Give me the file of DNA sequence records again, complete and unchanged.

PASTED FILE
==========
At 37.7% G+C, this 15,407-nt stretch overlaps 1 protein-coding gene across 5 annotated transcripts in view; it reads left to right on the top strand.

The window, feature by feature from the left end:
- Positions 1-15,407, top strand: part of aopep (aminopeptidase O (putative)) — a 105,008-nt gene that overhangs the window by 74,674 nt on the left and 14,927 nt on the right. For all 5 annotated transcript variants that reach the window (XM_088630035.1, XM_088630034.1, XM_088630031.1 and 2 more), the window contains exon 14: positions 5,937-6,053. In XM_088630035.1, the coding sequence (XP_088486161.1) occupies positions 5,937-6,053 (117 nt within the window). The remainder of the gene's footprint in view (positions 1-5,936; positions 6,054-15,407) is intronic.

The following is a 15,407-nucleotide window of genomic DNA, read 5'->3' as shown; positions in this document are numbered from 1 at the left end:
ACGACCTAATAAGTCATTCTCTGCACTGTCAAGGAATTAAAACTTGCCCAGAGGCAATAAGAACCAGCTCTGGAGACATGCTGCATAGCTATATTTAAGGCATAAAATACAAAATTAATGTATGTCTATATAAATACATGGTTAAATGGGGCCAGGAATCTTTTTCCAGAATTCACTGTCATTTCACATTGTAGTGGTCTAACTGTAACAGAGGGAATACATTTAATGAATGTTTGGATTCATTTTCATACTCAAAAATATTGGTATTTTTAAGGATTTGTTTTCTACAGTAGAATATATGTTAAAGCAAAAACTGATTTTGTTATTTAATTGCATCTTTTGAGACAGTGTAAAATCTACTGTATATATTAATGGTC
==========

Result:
At 37.7% G+C, this 15,407-nt stretch overlaps 1 protein-coding gene across 5 annotated transcripts in view; it reads left to right on the top strand.

The window, feature by feature from the left end:
- Positions 1-15,407, top strand: part of aopep (aminopeptidase O (putative)) — a 105,008-nt gene that overhangs the window by 74,674 nt on the left and 14,927 nt on the right. For all 5 annotated transcript variants that reach the window (XM_088630035.1, XM_088630034.1, XM_088630031.1 and 2 more), the window contains exon 14: positions 5,937-6,053. In XM_088630035.1, the coding sequence (XP_088486161.1) occupies positions 5,937-6,053 (117 nt within the window). The remainder of the gene's footprint in view (positions 1-5,936; positions 6,054-15,407) is intronic.

The following is a 15,407-nucleotide window of genomic DNA, read 5'->3' as shown; positions in this document are numbered from 1 at the left end:
ACGACCTAATAAGTCATTCTCTGCACTGTCAAGGAATTAAAACTTGCCCAGAGGCAATAAGAACCAGCTCTGGAGACATGCTGCATAGCTATATTTAAGGCATAAAATACAAAATTAATGTATGTCTATATAAATACATGGTTAAATGGGGCCAGGAATCTTTTTCCAGAATTCACTGTCATTTCACATTGTAGTGGTCTAACTGTAACAGAGGGAATACATTTAATGAATGTTTGGATTCATTTTCATACTCAAAAATATTGGTATTTTTAAGGATTTGTTTTCTACAGTAGAATATATGTTAAAGCAAAAACTGATTTTGTTATTTAATTGCATCTTTTGAGACAGTGTAAAATCTACTGTATATATTAATGGTC